When a team of archaeologists recently came across some 15,000-year-old human remains, they made an interesting discovery. The teeth of those ancient humans were riddled with holes. Their cavities were caused by the same thing that still plagues us today: specific tiny microbes that live in our mouths.
These microbes are with us soon after birth. We typically pick them up as babies from our mothers' mouths. And as our teeth erupt, they naturally begin to accumulate communities of bacteria. Depending on what we eat, and specifically how much sugar we consume, certain microbes can overpopulate and cause cavities.
Diets high in sugary foods cause an explosion of bacteria called mutans streptococci in our mouths. Like humans, these microorganisms love sugar, using it as a molecular building block and energy source. As they consume it, the bacteria generate by-products in the form of acids, such as lactic acid. The mutans streptococci are resistant to this acid, but unfortunately, our teeth aren't. While each human tooth is coated in a hardy, protective layer of enamel, it's no match for acid. That degrades the armor over time, leaching away its calcium minerals. Gradually, acid wears down a pathway for bacteria into the tooth's secondary layer called the dentin.
Since blood vessels and nerves in our teeth are enclosed deep within, at this stage, the expanding cavity doesn't hurt. But if the damage extends beyond the dentin, the bacterial invasion progresses, causing excruciating pain as the nerves become exposed. Without treatment, the whole tooth may become infected and require removal, all due to those sugar-loving bacteria.
The more sugar our food contains, the more our teeth are put at risk. Those cavemen would hardly have indulged in sugary treats, however. So, what caused their cavities? In meat-heavy diets, there would have been a low risk of cavities developing because lean meat contains very little sugar. But that's not all our early human ancestors ate. Cavemen would also have consumed root vegetables, nuts, and grains, all of which contain carbohydrates. When exposed to enzymes in the saliva, carbohydrates get broken down into simpler sugars, which can become the fodder for those ravenous mouth bacteria.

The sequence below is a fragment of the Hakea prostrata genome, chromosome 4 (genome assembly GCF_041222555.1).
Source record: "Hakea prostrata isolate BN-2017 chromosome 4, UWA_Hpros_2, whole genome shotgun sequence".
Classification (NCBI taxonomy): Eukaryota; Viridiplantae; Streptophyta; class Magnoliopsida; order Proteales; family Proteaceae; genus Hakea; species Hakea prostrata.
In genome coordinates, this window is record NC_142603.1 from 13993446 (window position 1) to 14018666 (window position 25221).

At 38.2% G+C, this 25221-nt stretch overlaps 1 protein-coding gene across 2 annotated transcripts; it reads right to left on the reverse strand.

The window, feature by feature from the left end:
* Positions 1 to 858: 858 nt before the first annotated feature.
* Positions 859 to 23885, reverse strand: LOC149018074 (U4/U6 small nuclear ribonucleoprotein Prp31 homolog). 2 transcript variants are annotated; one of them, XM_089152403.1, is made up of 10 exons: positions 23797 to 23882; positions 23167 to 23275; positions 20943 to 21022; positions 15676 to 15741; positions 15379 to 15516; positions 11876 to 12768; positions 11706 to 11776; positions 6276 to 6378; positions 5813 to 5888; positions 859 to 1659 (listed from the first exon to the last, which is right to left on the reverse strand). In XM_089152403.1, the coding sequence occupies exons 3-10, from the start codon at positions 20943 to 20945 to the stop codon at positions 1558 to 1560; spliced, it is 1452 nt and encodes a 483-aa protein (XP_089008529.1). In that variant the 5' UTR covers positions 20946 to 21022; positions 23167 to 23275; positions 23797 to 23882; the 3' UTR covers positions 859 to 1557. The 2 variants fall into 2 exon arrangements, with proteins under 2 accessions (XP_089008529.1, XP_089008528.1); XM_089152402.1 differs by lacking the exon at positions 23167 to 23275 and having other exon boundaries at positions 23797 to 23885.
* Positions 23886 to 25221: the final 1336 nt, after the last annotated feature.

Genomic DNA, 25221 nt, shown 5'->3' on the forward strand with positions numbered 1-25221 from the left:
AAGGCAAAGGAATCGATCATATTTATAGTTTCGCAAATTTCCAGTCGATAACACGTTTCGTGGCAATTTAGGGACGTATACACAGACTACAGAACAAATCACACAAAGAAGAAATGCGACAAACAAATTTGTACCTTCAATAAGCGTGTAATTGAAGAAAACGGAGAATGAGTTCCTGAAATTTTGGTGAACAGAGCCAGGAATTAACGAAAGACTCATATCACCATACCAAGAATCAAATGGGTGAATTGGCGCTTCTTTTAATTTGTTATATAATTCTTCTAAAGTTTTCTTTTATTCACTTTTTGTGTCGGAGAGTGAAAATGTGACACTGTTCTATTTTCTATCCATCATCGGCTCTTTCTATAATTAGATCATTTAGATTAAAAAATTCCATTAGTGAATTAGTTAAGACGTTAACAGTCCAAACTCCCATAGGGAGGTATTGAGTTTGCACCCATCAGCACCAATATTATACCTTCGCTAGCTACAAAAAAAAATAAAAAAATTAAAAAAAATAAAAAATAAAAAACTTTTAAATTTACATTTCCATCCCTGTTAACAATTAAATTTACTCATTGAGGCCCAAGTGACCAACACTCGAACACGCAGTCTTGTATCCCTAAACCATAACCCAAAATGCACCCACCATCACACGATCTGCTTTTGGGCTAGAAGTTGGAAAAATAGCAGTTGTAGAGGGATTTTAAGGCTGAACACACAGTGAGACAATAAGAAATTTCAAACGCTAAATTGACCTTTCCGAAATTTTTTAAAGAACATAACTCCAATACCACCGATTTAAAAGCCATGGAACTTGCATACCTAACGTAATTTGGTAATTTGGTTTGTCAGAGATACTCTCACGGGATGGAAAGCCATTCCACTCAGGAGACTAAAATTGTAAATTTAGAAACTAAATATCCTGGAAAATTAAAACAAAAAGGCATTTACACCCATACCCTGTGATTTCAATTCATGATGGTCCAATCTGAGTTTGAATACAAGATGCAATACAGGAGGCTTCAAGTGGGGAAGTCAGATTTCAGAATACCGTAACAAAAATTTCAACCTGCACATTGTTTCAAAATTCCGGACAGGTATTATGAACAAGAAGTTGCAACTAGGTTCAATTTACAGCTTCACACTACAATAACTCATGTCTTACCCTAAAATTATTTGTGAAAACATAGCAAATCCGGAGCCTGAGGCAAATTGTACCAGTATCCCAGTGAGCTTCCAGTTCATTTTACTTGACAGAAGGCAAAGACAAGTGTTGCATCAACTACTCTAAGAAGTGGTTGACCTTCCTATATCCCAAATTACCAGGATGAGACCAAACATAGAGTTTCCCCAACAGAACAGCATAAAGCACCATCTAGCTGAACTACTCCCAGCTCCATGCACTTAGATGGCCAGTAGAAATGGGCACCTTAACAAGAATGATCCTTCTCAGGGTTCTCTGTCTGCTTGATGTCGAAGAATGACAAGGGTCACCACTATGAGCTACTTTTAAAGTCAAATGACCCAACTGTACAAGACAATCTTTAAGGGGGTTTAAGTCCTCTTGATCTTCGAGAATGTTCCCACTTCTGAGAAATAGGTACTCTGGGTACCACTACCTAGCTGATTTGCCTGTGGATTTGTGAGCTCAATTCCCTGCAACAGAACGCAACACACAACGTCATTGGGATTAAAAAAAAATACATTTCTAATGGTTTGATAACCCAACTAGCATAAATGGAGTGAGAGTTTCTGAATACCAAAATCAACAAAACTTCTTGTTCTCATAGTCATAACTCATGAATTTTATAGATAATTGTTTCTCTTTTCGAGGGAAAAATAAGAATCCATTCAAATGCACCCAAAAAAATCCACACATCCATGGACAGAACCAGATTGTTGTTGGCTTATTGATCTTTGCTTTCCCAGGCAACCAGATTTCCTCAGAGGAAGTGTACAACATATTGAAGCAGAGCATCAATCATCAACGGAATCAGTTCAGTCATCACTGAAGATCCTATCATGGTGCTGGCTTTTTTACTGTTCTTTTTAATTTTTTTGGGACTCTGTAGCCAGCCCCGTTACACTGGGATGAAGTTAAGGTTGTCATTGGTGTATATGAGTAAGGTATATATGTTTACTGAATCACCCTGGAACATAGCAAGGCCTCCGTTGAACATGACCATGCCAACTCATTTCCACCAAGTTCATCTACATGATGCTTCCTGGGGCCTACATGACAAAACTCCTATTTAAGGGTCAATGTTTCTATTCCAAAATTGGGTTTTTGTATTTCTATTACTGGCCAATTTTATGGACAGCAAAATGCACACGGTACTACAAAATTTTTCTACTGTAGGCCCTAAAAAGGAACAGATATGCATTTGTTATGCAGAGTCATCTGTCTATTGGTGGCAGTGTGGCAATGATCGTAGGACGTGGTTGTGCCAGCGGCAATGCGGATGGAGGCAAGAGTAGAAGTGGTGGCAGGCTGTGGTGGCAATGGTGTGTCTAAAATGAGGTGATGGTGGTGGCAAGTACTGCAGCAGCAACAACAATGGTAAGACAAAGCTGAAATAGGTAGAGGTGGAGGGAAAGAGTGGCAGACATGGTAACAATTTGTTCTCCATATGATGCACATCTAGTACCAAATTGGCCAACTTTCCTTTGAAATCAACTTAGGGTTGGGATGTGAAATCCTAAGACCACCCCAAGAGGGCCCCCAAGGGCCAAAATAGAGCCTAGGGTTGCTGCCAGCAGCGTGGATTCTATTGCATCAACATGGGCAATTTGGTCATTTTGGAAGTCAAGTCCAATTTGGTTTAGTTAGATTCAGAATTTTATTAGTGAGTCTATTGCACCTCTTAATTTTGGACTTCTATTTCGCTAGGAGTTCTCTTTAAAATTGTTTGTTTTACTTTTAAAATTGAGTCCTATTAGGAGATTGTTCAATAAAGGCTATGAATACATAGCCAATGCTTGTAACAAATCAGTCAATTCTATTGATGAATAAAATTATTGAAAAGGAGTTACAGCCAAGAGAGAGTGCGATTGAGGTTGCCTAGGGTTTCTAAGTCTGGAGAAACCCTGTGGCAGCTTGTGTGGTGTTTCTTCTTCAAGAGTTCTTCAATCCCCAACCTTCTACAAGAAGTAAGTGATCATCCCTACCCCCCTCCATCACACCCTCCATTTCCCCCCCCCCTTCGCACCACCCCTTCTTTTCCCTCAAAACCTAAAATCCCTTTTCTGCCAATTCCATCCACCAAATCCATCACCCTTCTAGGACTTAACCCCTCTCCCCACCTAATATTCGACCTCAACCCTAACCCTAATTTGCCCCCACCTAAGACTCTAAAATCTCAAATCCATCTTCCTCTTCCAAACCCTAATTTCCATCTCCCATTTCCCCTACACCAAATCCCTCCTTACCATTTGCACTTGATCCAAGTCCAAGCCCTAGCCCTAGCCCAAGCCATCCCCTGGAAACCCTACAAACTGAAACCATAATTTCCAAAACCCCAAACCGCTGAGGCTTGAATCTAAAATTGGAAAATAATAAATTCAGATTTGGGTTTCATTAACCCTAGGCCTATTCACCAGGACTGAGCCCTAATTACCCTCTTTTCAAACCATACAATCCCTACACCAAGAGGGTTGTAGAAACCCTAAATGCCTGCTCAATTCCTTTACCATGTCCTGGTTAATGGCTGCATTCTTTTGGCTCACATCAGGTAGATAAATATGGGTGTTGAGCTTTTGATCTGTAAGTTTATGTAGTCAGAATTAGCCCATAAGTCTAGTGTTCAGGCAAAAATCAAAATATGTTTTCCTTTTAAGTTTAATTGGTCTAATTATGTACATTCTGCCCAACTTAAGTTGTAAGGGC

So, while ancient humans did eat less sugar compared to us, their teeth were still exposed to sugars. That doesn't mean they were unable to treat their cavities, though. Archaeological remains show that about 14,000 years ago, humans were already using sharpened flint to remove bits of rotten teeth. Ancient humans even made rudimentary drills to smooth out the rough holes left behind and beeswax to plug cavities, like modern-day fillings. Today, we have much more sophisticated techniques and tools, which is fortunate because we also need to contend with our more damaging, sugar-guzzling ways.
After the Industrial Revolution, the human incidence of cavities surged because suddenly, we had technological advances that made refined sugar cheaper and accessible. Today, an incredible 92 percent of American adults have had cavities in their teeth. Some people are more susceptible to cavities due to genes that may cause certain weaknesses, like softer enamel, but for most, high sugar consumption is to blame.
However, we have developed other ways of minimizing cavities besides reducing our intake of sugar and starch. In most toothpastes and many water supplies, we use tiny amounts of fluoride. That strengthens teeth and encourages the growth of enamel crystals that build up a tooth's defenses against acid. When cavities do develop, we use tooth fillings to fill and close off the infected area, preventing them from getting worse. The best way to avoid a cavity is still cutting down on sugar intake and practicing good oral hygiene to get rid of the bacteria and their food sources. That includes regular tooth brushing, flossing, and avoiding sugary, starchy, and sticky foods that cling to your teeth between meals. Gradually, the population of sugar-loving microbes in your mouth will decline.
Unlike the cavemen of yesteryear, today we have the knowledge required to avert a cavity calamity—we just need to use it.